For example, if you have two multiplication operators with the same precedence, the left-to-right associativity will parse them as (M1*M2) instead of (M2*M1). Similarly, if two additional operators have the same precedence, the left-to-right associativity will parse them as (A1 A2) instead of (A2 A1).

You can also use parentheses to override the default operator associativity rules. Most Java operators are left-to-right associative, although there are a few exceptions; for example, the unique exponentiation operator has right associativity.

```
10 + 20 + 30
// Left-to-right associativity would be:
(10 + 20) + 30
// then:
30 + 30
```

```
10 + 20 + 30
// Right-to-left associativity would be:
10 + (20 + 30)
// then:
30 + 30
```

### Grouping

The Grouping operator in JavaScript, represented by parentheses **(())**, has the highest precedence of all operators. It is used to override the normal operator precedence, allowing developers to control the order of their operations.

For example, if a group of operators have different precedence, the operator with the highest precedence will be evaluated first. This ordering is important for ensuring accurate results in arithmetic calculations or expressions. Additionally, the grouping operator acts as a container for arbitrary expressions, making it a useful tool for JavaScript developers.

```
a && (b + c)
2 + 8 + 9 + (10 - 5)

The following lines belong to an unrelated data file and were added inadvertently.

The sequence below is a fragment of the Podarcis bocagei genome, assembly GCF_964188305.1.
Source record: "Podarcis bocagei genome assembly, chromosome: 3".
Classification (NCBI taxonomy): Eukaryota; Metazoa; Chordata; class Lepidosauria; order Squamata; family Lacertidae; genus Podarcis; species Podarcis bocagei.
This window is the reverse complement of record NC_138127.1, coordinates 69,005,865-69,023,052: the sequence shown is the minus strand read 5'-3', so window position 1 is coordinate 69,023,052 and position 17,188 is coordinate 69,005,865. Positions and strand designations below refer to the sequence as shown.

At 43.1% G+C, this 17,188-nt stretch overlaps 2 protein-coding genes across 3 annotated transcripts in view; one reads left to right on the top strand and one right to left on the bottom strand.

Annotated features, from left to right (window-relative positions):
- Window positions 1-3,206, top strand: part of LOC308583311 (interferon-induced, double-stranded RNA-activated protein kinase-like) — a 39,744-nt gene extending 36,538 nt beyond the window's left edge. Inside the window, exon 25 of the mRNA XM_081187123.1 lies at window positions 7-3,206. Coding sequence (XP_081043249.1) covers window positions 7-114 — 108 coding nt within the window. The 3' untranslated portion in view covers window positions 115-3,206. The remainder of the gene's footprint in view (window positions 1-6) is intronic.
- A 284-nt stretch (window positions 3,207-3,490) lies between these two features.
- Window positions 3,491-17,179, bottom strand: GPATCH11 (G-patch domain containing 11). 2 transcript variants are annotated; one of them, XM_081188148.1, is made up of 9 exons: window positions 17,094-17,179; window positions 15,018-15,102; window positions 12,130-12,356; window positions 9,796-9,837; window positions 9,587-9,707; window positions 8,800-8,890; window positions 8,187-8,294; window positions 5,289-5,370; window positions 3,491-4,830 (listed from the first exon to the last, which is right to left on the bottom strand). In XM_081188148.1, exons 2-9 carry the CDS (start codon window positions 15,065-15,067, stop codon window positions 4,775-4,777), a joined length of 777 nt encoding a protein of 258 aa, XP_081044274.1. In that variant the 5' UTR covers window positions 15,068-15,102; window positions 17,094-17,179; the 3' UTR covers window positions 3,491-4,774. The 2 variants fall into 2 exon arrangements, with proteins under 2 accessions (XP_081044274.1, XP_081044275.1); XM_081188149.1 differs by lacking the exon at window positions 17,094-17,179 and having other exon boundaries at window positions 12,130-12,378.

//nesting parentheses.
(2 + 2) + ((9 - 5) - 2)
```

### Logical Operators

In JavaScript, operator precedence determines the order in which operators are evaluated. Operators with higher precedence are evaluated first. The logical NOT operator, !, is always evaluated first. Following that, the arithmetic operators are evaluated, followed by the comparison operators. The logical operators && (AND) and || (OR) are evaluated last.

When evaluating operators with the same precedence, the expression is evaluated from left to right. For example, if a group of operators with the same precedence are used in a boolean comparison, the result will be a boolean value.

`if (20 === number || 10 === number) return true;`

**Four logical operators**

```
!â€Šâ€”â€ŠNOT
&&â€Šâ€”â€ŠAND
||â€Šâ€”â€ŠOR
??â€Šâ€”â€ŠNullish Coalescing
```

**Example **

**logical NOT (!) :**

```
const bool = true;
if (!bool) {
console.log("false!");
} else {
console.log("true!");
}
// 'true!'
const arr = ["operator", "precedence"];
if (!arr) {
console.log("false!");
} else {
console.log("true!");
}
// 'true!'
```

**logical AND (&&)**

```
const bool = true;
const arr = ["operator", "precedence"];
if (arr && bool) {
console.log("true!");
} else {
console.log("false!");
}
// 'true!'
if (arr && bool && 1 > 2) {
console.log("true!");
} else {
console.log("false!");
}
// 'false!'
```

**logical OR (||)**

```
const bool = true;
const arr = ["operator", "precedence"];
if (arr || 1 > 2) {
console.log("true!");
} else {
console.log("false!");
}
// 'true!'
if (1 > 2 || 2 > 3) {
console.log("true!");
} else {
console.log("false!");
}
// 'false!'
```

**nullish coalescing operator (??)**

```
const bool = null ?? true;
console.log(bool);
// 'true'
const boool = 1 ?? true;
console.log(boool);
// '1'
```